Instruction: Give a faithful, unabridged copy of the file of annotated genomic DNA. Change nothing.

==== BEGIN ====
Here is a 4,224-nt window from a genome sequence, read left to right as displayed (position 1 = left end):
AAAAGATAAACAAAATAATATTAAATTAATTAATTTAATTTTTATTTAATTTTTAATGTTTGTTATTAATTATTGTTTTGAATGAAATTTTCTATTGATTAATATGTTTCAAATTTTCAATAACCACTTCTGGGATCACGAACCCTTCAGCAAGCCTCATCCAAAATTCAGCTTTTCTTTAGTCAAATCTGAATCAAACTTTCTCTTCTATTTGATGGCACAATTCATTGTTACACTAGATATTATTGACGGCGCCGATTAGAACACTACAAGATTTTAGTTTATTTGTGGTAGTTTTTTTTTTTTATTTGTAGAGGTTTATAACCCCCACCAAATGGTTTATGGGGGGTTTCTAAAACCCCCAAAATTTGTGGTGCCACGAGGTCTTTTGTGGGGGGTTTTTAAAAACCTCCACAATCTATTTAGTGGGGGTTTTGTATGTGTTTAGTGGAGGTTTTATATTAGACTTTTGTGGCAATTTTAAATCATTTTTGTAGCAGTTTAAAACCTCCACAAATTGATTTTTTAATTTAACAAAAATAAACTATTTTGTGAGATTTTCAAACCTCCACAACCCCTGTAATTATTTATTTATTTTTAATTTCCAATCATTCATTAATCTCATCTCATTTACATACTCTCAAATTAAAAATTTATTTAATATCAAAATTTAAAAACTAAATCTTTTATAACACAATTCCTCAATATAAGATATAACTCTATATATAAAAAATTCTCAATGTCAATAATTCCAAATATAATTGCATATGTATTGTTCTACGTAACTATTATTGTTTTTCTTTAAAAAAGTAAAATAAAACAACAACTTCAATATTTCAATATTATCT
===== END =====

Here is a 4,224-nt window from a genome sequence, read left to right as displayed (position 1 = left end):
AAAAGATAAACAAAATAATATTAAATTAATTAATTTAATTTTTATTTAATTTTTAATGTTTGTTATTAATTATTGTTTTGAATGAAATTTTCTATTGATTAATATGTTTCAAATTTTCAATAACCACTTCTGGGATCACGAACCCTTCAGCAAGCCTCATCCAAAATTCAGCTTTTCTTTAGTCAAATCTGAATCAAACTTTCTCTTCTATTTGATGGCACAATTCATTGTTACACTAGATATTATTGACGGCGCCGATTAGAACACTACAAGATTTTAGTTTATTTGTGGTAGTTTTTTTTTTTTATTTGTAGAGGTTTATAACCCCCACCAAATGGTTTATGGGGGGTTTCTAAAACCCCCAAAATTTGTGGTGCCACGAGGTCTTTTGTGGGGGGTTTTTAAAAACCTCCACAATCTATTTAGTGGGGGTTTTGTATGTGTTTAGTGGAGGTTTTATATTAGACTTTTGTGGCAATTTTAAATCATTTTTGTAGCAGTTTAAAACCTCCACAAATTGATTTTTTAATTTAACAAAAATAAACTATTTTGTGAGATTTTCAAACCTCCACAACCCCTGTAATTATTTATTTATTTTTAATTTCCAATCATTCATTAATCTCATCTCATTTACATACTCTCAAATTAAAAATTTATTTAATATCAAAATTTAAAAACTAAATCTTTTATAACACAATTCCTCAATATAAGATATAACTCTATATATAAAAAATTCTCAATGTCAATAATTCCAAATATAATTGCATATGTATTGTTCTACGTAACTATTATTGTTTTTCTTTAAAAAAGTAAAATAAAACAACAACTTCAATATTTCAATATTATCT